Travelers Championship Alive and Well

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Travelers ChampionshipCROMWELL, Conn. -- Tiger Woods is at home with his new baby. Phil Mickelson is home babying an injured wrist, and Angel Cabrera is back home in Argentina celebrating his U.S. Open win.
 
Despite the absence of those names, there is a feeling of optimism as the first Travelers Championship prepares to tee off Thursday morning.
 
J.J. Henry
J.J. Henry is the defending champion in Hartford. (Wire Image)
Dropped from the PGA TOUR schedule a little more than a year ago, the Hartford tournament now has a four-year commitment from a local title sponsor (Travelers), a bigger purse ($6 million, up from $4.4 million a year ago), and a spot on the tour during the same week every year, giving top golfers an incentive to show up and earn points toward the tour championship.
 
'There is a sense of stability that just hasn't been here in the last few years,' tournament director Nathan Grube said.
 
The event, which began in 1952 as the Insurance City Open and later became the Greater Hartford Open, was on the verge of extinction when Canon dropped out as title sponsor after 2002.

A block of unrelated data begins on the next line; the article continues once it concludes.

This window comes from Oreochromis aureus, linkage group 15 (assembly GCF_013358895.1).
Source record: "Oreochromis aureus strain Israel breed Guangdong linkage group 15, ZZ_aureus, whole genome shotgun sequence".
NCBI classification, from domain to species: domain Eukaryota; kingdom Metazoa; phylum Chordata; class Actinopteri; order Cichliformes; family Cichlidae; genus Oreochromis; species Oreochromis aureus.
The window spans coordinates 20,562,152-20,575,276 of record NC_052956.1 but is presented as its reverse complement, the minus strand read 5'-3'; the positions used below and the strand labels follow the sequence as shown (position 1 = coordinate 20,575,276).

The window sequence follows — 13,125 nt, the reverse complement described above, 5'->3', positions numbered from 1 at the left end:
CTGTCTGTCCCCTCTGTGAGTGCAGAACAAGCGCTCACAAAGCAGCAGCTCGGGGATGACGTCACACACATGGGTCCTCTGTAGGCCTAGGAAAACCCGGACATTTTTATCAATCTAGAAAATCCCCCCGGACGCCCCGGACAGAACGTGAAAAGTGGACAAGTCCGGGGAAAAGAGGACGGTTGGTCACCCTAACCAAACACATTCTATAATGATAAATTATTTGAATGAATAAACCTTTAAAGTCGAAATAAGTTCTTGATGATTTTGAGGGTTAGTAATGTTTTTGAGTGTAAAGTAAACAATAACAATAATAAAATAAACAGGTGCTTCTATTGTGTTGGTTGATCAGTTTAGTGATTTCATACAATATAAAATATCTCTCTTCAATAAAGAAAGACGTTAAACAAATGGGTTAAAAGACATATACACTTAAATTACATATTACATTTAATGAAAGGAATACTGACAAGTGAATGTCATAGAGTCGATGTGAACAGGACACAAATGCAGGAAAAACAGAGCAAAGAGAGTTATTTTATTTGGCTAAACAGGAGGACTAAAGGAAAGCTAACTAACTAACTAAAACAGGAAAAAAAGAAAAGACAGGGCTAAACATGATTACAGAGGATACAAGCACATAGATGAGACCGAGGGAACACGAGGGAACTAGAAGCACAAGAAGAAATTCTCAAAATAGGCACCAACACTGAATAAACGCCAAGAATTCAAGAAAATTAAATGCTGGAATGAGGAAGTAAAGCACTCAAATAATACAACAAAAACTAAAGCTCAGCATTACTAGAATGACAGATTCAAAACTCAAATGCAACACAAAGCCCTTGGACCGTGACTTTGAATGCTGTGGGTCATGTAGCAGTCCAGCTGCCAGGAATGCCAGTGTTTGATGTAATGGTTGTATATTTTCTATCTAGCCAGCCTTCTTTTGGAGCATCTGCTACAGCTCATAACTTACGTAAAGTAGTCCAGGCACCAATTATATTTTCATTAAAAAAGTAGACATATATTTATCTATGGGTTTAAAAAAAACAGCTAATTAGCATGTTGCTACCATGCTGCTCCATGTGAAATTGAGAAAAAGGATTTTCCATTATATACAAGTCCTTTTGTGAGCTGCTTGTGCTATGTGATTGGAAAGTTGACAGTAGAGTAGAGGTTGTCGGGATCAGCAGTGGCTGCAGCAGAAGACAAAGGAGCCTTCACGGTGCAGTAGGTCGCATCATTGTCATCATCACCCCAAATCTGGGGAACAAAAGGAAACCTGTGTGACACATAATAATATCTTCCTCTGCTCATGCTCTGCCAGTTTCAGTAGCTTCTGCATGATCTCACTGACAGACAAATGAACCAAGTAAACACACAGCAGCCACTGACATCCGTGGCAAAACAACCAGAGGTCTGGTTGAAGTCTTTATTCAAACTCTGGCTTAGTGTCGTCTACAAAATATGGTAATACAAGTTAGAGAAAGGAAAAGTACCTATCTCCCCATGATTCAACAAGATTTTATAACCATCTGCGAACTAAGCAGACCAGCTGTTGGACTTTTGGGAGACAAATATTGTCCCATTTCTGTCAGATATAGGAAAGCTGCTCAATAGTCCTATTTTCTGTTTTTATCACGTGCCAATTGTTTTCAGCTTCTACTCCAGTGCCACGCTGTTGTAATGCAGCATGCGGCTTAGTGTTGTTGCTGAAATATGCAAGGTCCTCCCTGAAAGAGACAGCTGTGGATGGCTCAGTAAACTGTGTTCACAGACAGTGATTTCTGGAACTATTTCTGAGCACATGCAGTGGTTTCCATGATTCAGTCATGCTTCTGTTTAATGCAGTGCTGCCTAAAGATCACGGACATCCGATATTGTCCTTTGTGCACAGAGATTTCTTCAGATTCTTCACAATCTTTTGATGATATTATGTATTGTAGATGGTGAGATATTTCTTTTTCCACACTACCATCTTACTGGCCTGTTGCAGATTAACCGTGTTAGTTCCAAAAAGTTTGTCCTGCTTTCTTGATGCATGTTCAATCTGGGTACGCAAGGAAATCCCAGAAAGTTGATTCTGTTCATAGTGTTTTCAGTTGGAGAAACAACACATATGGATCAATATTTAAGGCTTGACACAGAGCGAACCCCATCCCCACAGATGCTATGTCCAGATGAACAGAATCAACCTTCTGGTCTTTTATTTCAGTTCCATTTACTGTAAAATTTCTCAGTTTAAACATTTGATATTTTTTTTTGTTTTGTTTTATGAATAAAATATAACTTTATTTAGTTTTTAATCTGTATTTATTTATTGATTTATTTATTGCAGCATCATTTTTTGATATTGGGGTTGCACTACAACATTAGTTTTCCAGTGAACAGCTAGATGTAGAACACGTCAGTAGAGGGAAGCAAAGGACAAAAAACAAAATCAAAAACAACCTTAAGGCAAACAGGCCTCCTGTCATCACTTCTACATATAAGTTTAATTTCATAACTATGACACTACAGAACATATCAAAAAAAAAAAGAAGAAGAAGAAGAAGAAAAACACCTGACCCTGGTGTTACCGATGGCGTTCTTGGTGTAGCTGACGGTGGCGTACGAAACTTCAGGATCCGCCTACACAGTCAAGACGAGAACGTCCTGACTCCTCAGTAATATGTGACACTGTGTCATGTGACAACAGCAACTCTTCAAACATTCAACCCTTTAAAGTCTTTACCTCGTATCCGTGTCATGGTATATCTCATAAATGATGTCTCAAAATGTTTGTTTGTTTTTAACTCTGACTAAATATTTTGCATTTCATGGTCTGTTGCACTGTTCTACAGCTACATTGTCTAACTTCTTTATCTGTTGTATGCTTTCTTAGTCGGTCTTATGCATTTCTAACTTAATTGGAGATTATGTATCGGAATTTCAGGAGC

A group of local sponsors kept the tournament going the next year, and then Buick stepped in as a stopgap. After the company announced that 2006 would be its final year, the tournament was scratched from the 2007 schedule.
 
When 84 Lumber decided not to continue sponsorship of its tour event in western Pennsylvania, Travelers stepped into the slot and brought the Hartford tournament back.
 
Since then, officials have been working on upgrades at the TPC at River Highlands designed to lure the tour's top golfers -- everything from a $5 million, 22-acre practice facility that is under construction to free laundry service for caddies. The tournament even sent a charter jet to the U.S. Open to ferry golfers and their families to the tournament. Players have noticed.
 
'I think it's phenomenal,' said J.J. Henry, last year's champion and a Fairfield, Conn., native. 'It's another piece to the neat puzzle here, maybe one of the final pieces.'
 
Mickelson committed before having to withdraw with an injury and Vijay Singh agreed to play here for the first time since 2002. Even the pro-am got big names, such as Paul Newman and Joe Pesci.
 
Henry called it the best TPC course on the tour and said the timing of the tournament is good too. Golfers are looking forward to shooting under par again after last week's gantlet at Oakmont.
 
Winners here typically shoot between 12 and 16 under par.
 
Grube said the tournament is very happy with this year's field, and believes things are only going to get better.
 
'In the past we've had reasons for someone like a Tiger not to come,' Grube said. 'What we've done is try to attack every one of those things for every player, not just Tiger. But it's going to be very soon where there is going to be no reason for someone like Tiger not to come.'
 
It just won't be this year.
 
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